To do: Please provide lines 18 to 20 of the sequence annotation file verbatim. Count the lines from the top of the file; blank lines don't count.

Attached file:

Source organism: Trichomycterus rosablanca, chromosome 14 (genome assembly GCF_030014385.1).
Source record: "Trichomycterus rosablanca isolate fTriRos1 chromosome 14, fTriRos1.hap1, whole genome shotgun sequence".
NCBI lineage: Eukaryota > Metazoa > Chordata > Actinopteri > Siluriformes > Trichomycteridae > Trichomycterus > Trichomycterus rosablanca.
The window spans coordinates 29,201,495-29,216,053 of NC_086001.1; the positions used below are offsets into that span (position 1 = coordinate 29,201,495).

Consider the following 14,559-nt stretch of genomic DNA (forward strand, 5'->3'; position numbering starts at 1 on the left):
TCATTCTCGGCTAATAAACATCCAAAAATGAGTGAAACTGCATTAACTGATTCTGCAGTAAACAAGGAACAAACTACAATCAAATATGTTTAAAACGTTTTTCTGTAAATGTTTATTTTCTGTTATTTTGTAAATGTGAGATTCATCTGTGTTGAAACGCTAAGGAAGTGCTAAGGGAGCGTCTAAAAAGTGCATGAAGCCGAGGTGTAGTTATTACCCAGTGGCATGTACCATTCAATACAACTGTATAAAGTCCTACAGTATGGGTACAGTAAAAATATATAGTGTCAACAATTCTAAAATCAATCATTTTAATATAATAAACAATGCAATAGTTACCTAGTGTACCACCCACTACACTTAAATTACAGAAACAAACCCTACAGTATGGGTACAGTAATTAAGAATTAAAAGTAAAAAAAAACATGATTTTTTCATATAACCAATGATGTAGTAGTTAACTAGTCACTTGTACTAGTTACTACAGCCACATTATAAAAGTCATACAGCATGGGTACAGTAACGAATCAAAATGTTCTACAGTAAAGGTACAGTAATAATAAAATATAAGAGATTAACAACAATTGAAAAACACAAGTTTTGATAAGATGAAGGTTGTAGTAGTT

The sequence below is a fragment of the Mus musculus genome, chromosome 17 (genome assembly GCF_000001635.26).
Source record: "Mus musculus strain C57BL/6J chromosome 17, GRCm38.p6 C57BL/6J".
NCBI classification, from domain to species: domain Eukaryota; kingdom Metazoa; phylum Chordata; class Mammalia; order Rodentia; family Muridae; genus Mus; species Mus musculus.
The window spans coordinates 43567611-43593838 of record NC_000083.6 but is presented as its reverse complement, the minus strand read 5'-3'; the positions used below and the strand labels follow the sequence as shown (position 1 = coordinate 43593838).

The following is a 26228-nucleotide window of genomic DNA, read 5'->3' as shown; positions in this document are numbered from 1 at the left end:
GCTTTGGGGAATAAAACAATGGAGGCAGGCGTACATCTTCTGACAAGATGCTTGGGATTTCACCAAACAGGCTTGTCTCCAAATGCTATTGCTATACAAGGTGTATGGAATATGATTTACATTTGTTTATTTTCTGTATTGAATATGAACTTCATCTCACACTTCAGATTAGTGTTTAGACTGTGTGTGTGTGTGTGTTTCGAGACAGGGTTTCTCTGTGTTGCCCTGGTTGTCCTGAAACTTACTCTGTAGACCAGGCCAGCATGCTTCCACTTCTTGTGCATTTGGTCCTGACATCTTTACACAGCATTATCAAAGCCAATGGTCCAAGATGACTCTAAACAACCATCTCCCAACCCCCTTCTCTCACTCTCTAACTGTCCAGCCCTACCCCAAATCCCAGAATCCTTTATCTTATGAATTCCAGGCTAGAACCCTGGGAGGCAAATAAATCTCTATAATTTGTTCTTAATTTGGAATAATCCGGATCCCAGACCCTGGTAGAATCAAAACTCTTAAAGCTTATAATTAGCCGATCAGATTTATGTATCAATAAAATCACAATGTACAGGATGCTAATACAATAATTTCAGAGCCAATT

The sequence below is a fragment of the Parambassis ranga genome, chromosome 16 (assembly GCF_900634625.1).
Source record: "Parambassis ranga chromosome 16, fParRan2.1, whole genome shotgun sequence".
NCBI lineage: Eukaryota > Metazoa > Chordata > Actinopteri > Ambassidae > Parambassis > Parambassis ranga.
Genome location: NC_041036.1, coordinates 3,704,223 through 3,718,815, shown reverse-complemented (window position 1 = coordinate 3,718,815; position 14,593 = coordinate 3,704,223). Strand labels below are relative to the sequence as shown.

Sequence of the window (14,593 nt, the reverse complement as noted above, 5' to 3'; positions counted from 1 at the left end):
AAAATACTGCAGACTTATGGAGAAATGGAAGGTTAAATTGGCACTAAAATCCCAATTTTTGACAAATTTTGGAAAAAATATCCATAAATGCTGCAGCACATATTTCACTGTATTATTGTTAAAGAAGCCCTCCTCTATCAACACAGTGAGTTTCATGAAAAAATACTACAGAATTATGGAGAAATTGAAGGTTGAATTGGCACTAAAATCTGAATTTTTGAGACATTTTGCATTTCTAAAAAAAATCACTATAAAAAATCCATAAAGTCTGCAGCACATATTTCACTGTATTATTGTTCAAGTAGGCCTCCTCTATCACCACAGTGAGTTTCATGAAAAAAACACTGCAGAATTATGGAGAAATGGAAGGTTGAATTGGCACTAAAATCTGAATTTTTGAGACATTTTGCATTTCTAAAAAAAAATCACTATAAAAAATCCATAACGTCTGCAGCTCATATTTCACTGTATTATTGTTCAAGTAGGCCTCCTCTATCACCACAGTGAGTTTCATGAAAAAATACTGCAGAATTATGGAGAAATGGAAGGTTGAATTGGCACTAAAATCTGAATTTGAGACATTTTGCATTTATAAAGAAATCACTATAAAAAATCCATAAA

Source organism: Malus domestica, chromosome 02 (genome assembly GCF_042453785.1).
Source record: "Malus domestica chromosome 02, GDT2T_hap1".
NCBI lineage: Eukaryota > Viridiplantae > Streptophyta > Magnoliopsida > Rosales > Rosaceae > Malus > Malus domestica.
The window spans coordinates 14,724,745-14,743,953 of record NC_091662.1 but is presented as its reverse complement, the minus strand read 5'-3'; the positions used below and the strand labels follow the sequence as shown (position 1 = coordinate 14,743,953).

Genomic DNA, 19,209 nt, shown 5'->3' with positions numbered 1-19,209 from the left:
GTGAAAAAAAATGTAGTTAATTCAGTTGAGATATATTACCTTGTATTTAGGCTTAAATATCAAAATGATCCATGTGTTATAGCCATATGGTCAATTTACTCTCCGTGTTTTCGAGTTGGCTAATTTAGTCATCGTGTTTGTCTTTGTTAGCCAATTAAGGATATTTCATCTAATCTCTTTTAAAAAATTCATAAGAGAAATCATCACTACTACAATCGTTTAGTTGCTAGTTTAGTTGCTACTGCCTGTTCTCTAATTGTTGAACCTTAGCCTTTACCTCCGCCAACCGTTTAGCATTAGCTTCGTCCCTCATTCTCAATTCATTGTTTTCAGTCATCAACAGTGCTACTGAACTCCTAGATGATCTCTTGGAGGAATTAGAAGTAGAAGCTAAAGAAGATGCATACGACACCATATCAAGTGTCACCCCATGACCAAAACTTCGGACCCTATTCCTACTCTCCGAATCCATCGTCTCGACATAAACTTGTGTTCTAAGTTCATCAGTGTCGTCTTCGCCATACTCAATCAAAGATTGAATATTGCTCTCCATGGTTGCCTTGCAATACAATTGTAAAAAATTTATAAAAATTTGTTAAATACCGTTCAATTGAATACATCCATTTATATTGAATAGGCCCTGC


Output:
AAAATACTGCAGACTTATGGAGAAATGGAAGGTTAAATTGGCACTAAAATCCCAATTTTTGACAAATTTTGGAAAAAATATCCATAAATGCTGCAGCACATATTTCACTGTATTATTGTTAAAGAAGCCCTCCTCTATCAACACAGTGAGTTTCATGAAAAAATACTACAGAATTATGGAGAAATTGAAGGTTGAATTGGCACTAAAATCTGAATTTTTGAGACATTTTGCATTTCTAAAAAAAATCACTATAAAAAATCCATAAAGTCTGCAGCACATATTTCACTGTATTATTGTTCAAGTAGGCCTCCTCTATCACCACAGTGAGTTTCATGAAAAAAACACTGCAGAATTATGGAGAAATGGAAGGTTGAATTGGCACTAAAATCTGAATTTTTGAGACATTTTGCATTTCTAAAAAAAAATCACTATAAAAAATCCATAACGTCTGCAGCTCATATTTCACTGTATTATTGTTCAAGTAGGCCTCCTCTATCACCACAGTGAGTTTCATGAAAAAATACTGCAGAATTATGGAGAAATGGAAGGTTGAATTGGCACTAAAATCTGAATTTGAGACATTTTGCATTTATAAAGAAATCACTATAAAAAATCCATAAA

Source organism: Malus domestica, chromosome 02 (genome assembly GCF_042453785.1).
Source record: "Malus domestica chromosome 02, GDT2T_hap1".